What you need to know:
- One Health is a collaborative, multisectoral and trans-disciplinary approach working at the local, regional, national, and global levels with the goal of achieving optimal health outcomes recognizing the interconnection between people, animals, plants, and their shared environment.
Health experts have blamed the unpopularity of one health approach on the emergency health taskforce whom they accuse of ‘slumbering’ when there is no disease outbreak.
One Health is a collaborative, multisectoral and trans-disciplinary approach working at the local, regional, national, and global levels with the goal of achieving optimal health outcomes recognizing the interconnection between people, animals, plants, and their shared environment.
In his presentation at a national stakeholder meeting geared towards capacitating one health in East and Southern Africa in Kampala, Mr Clovice Kankya, an associate professor at the department of biosecurity, ecosystems and veterinary public health at Makerere University said “When there are outbreaks, that is when the emergency team is active. Once there is no outbreak, the team goes to sleep.”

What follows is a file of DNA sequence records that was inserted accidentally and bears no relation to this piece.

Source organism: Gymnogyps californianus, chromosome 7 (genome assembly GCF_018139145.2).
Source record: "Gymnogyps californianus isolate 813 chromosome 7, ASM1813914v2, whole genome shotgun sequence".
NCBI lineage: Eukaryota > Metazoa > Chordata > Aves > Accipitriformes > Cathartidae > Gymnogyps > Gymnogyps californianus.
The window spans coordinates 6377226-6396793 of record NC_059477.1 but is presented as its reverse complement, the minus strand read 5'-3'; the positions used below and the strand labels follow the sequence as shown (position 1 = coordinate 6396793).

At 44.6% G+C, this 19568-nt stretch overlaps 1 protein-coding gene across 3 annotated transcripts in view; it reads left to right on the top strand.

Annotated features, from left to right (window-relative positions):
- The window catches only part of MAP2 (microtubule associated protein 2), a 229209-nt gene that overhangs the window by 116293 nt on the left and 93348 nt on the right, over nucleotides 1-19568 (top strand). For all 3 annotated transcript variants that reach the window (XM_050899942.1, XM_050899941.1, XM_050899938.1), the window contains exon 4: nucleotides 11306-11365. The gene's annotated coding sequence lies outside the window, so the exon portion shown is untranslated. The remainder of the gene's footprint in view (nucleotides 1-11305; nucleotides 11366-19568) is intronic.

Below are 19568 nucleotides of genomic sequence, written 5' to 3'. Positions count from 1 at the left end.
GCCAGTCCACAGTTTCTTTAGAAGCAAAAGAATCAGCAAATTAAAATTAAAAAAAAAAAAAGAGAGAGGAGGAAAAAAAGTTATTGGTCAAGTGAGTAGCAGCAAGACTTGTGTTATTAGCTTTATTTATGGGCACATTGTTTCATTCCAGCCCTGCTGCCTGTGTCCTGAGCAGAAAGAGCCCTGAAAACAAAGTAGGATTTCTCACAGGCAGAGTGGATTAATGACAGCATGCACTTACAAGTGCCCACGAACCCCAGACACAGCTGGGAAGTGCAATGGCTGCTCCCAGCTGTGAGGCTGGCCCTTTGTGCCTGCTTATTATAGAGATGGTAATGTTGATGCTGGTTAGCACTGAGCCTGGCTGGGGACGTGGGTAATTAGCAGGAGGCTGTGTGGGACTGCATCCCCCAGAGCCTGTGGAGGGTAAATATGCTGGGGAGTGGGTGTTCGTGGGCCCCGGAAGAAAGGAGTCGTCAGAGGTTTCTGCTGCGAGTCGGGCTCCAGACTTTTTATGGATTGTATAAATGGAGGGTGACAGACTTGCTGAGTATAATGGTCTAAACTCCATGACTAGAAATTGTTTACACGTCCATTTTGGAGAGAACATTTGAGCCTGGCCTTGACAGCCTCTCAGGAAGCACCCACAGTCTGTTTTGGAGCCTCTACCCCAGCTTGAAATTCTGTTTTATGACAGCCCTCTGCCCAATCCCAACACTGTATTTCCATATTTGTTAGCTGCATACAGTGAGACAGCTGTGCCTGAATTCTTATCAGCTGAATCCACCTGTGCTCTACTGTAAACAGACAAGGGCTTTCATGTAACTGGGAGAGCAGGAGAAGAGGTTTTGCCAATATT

This, according to him has amplified the one health approach challenges. He also blamed the ministry of education and sports for not creating a curriculum for the one health approach learners.
According to him issues of one health, disease outbreak investigations and community encounter, among others normally arise when the problem or the worst comes to the extreme.
“Therefore, people always have been waiting for the extreme conditions when there is a disease outbreak, for example COVID. Remember what was happening during the Ebola outbreak, that’s when people wake up to address problems around,” Prof Kankya said.
He also highlighted limited financing as a challenge in the implementation of the one health approach.
To build human capital, he said they will also look into developing cadres in line with one health degree at Makerere university and that they have also in their previous discussions talked about PHD programmes in global health and global biosecurity.
Dr Theo Knight-Jones, a principal scientist at International Livestock Research Institute in Arusha, Tanzania, said for one health approach to thrive, there must be policies that allow countries to work together because diseases spread so easily from country to country.